Residents warm themselves in the afternoon sun at theLuofu retirement home on the outskirts of Shanghai.
China No Country for Old Men as Government Battles
Wang Fuchuan lies in bed wearing a quilted black jacket, withtwo comforters pulled up to his chin to keep out the chillyNovember air. The heating at Beijing Songtang CaringHospiceis broken and the 90-year-
old’s nostrils are stuffed with
toilet paper to stop them dripping.Cockroaches scurry across the floor of his room, which has norunning water or toilet. His possessions, a few articles ofclothing, are in a plastic bag under his bed next to a pink washbowl with a sliver of soap. His only entertainment is a transistorradio.Wang counts himself lucky. While he has no family or savings,he fought against the Japanese and Kuomintang in the 1940s, so
the government pays the clinic’s monthly fee of 2,000 yuan
($318). His 200-yuan pension buys food.
“A lot of people my age can’t afford to be here,” Wang says. “The foodisn’t too good, but I have nothing else to complain about.”
Wang is in the vanguard of a looming demographic shift forChina,Bloomberg Businessweek reports in its Jan. 9 issue. The latest government census shows 178 million Chinese were over 60 in 2009.That figure could reach 437 million -- one third of the population -- by 2050, the United Nations forecasts. While the elderly were lookedafter in the past by th
eir children, urbanization and the nation’s one
-child policy have eroded the tradition of family care.
“It’s a demographic tsunami,” says Joseph J. Christian, a fellow at the Asia Center at the
Piper partner in Hong Kong, who specializes in senior housing issues in China. “The whole multi
generational housing model has
China’s challenge is similar to that faced by
Japanin the 1990s, with one essential difference: China will grow old before it gets rich.With tens of millions of parents left to fend for themselves, the government set up aNational Committee on Agingto try to devise acomprehensivestrategy (CHGE7)to ensure their health and comfort.The latest five-year plan still gives families primary responsibility for elderly care. Even so, the government is looking to the privatesector, nongovernmental organizations, and local communities for a more sustainable solution. So far only a handful of companiesprovide service comparable to the West, and even care like the kind offered by the clinic where Wang Fuchuan lives is relatively rare.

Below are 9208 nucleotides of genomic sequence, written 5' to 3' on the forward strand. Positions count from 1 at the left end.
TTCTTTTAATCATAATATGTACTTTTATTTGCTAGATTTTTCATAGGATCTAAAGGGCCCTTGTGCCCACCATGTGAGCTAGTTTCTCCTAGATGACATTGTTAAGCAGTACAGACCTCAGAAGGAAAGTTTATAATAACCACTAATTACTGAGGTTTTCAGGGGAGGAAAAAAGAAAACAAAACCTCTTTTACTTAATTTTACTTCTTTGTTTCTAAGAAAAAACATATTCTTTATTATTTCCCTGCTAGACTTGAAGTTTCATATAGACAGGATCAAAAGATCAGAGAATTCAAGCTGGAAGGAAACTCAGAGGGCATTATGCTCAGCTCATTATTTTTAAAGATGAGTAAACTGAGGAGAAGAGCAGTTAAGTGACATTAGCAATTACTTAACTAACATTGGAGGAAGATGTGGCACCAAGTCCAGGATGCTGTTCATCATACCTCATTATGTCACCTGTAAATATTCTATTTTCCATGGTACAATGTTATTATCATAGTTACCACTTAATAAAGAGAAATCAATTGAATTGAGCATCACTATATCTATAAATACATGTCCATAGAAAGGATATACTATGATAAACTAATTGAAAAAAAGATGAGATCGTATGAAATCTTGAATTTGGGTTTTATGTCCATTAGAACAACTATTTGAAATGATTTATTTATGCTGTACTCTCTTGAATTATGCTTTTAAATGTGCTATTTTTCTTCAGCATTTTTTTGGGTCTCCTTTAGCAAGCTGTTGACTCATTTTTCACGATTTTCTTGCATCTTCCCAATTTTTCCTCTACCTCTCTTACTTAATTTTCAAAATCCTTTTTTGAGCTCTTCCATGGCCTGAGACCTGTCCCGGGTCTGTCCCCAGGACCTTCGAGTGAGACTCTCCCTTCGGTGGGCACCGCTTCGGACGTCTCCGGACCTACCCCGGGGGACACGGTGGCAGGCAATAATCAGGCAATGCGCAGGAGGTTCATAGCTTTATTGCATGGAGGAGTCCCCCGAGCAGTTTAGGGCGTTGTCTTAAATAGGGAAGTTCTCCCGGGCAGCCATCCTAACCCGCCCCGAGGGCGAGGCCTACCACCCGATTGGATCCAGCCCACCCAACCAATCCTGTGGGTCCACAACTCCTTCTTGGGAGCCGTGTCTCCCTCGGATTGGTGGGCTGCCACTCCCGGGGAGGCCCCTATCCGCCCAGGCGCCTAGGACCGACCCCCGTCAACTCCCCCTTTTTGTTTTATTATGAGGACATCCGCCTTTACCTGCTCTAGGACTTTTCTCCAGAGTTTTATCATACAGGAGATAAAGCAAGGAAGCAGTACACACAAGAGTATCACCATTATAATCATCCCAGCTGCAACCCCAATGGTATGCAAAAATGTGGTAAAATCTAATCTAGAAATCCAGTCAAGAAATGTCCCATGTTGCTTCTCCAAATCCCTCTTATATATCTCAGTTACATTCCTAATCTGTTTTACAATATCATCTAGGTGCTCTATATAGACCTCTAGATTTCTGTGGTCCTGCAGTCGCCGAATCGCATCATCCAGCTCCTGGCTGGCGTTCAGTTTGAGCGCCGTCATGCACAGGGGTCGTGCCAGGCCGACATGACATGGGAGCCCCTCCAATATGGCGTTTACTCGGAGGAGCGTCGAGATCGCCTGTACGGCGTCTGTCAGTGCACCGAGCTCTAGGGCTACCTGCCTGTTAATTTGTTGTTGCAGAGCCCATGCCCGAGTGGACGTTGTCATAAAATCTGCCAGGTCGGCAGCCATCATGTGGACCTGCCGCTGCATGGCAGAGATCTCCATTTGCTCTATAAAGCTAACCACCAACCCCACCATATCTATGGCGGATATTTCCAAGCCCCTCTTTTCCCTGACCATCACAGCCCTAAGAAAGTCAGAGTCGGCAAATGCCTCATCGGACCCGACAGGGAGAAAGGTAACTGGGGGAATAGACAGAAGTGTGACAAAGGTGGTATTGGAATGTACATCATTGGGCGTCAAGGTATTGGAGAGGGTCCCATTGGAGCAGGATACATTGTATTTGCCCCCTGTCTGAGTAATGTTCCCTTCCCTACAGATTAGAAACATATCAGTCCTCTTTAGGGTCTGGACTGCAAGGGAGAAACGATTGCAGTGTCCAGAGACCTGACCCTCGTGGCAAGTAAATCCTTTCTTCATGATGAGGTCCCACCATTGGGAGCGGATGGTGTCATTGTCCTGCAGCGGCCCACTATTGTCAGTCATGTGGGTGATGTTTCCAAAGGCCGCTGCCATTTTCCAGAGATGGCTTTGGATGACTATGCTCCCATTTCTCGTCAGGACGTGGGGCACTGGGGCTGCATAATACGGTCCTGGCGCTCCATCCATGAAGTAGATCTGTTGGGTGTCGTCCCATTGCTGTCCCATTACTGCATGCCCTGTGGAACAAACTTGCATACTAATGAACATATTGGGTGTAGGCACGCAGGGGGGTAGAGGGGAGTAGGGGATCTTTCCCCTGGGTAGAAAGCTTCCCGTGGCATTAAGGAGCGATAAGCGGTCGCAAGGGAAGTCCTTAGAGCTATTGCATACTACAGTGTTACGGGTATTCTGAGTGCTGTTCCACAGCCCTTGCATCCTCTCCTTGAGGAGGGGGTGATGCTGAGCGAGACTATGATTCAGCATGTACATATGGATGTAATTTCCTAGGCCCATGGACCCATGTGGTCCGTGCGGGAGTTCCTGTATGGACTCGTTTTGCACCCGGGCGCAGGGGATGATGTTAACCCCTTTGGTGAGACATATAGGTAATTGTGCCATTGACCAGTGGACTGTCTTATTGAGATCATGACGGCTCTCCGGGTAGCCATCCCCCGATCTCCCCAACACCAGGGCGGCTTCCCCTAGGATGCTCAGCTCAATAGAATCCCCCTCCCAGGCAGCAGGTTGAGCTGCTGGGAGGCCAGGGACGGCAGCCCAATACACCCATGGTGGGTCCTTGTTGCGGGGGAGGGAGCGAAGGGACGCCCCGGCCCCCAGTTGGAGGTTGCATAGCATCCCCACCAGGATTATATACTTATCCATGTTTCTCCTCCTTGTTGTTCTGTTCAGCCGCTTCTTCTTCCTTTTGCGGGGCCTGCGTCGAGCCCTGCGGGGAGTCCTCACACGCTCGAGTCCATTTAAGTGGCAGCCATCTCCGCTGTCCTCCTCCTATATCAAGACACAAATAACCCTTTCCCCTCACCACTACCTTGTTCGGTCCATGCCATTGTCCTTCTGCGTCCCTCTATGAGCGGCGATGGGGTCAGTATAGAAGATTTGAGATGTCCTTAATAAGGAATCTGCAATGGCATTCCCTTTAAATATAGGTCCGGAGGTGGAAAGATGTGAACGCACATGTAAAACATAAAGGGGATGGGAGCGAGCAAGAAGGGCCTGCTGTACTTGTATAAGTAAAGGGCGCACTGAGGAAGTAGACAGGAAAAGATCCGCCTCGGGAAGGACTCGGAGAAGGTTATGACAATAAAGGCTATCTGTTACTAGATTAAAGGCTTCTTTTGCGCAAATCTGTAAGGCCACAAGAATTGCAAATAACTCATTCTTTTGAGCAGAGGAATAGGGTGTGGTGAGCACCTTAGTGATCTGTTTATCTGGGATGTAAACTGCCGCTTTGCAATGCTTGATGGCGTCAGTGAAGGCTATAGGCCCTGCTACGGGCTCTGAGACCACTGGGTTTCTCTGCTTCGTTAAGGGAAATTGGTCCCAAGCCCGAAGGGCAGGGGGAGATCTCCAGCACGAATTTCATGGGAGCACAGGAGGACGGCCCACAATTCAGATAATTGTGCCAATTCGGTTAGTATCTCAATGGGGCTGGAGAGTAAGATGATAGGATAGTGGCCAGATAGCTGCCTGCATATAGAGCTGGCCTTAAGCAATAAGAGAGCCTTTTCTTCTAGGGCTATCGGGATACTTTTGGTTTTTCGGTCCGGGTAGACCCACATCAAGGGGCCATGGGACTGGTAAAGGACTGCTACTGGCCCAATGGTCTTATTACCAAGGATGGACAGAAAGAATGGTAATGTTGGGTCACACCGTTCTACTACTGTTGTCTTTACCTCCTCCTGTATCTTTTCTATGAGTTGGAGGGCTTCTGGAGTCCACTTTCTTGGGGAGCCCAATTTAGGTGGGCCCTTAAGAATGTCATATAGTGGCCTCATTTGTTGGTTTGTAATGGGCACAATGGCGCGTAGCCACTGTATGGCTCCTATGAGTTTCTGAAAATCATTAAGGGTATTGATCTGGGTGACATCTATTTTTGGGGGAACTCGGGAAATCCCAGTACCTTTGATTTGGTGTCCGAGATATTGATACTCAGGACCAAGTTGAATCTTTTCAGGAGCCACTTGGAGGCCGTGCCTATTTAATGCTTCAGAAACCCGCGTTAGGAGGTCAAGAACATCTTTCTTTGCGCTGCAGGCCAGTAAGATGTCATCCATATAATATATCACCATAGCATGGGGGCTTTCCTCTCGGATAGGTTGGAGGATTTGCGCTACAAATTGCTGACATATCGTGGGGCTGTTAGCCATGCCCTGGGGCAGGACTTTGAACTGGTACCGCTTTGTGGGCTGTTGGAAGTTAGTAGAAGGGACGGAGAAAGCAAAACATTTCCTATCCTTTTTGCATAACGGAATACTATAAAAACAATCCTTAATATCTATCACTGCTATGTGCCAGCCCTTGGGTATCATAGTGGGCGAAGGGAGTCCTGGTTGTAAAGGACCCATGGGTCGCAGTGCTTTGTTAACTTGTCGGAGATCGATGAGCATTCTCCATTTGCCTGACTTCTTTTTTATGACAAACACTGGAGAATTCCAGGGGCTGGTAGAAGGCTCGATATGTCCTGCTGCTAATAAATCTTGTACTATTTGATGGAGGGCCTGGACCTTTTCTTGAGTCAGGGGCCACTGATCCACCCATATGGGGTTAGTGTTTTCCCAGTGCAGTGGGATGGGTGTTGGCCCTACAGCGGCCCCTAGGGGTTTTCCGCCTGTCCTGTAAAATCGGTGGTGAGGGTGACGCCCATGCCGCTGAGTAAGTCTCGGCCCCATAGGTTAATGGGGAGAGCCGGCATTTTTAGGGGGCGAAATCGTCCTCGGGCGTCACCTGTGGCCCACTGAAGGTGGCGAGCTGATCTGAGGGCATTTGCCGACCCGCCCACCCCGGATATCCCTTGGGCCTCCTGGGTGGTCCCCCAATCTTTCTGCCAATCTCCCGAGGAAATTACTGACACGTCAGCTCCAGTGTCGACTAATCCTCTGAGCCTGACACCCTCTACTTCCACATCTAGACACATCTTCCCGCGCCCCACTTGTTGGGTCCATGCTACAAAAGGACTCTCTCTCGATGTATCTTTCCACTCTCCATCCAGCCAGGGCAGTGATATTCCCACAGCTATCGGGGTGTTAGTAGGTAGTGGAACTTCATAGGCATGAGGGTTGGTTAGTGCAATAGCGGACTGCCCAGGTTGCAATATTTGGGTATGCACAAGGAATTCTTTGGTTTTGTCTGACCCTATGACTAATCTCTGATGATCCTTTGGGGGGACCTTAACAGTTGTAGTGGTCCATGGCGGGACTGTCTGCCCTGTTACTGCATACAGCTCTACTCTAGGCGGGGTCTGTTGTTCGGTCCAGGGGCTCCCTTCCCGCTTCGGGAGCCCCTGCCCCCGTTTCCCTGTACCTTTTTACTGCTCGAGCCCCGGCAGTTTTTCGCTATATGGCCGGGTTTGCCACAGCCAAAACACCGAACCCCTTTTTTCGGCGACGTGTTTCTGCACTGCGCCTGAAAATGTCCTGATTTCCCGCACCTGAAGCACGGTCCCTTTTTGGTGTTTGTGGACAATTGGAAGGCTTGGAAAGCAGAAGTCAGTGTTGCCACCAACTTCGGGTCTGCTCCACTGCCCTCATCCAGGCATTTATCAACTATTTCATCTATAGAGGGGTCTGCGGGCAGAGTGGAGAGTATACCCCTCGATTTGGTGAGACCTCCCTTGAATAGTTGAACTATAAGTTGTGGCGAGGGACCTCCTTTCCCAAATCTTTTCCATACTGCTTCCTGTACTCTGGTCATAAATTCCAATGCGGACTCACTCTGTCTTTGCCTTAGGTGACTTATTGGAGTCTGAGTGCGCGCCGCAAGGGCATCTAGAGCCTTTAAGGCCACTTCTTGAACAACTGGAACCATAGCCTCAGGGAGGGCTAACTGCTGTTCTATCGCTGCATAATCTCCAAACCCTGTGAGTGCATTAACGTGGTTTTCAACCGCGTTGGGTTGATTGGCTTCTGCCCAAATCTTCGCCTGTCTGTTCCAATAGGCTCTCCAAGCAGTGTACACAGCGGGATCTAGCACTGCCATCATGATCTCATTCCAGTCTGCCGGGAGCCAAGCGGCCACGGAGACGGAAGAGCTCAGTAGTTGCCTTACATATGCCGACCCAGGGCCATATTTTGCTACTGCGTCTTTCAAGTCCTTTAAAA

“Elderly health care is in its infancy” in China, says Ninie Wang, founder of Beijing
Too Few Beds
China has about 38,000 institutions serving the elderly with 2.7 million beds, enough for about 1.6 percent of the population over 60,according to theWorld Bank.That compares with about 8 percent in developed countries, the bank says.Some homes are fully staffed government clinics for senior officials or private hospitals catering to the new urban elite. Most areboarding houses with few medical facilities, mainly in large cities. In towns and villages, the situation is far worse.
“If we can’t help people in Beijing, you can forget about any opportunities for helping the rural old people,” says Jing Jun, a professor of
anthropology atTsinghua University. A 2009 survey of 140 nursing homes in the eastern city of Nanjing by a group of Chinese academics found that fewer than a thirdemployed a doctor or a nurse. Most of the staff were unskilled rural migrant workers with minimal training.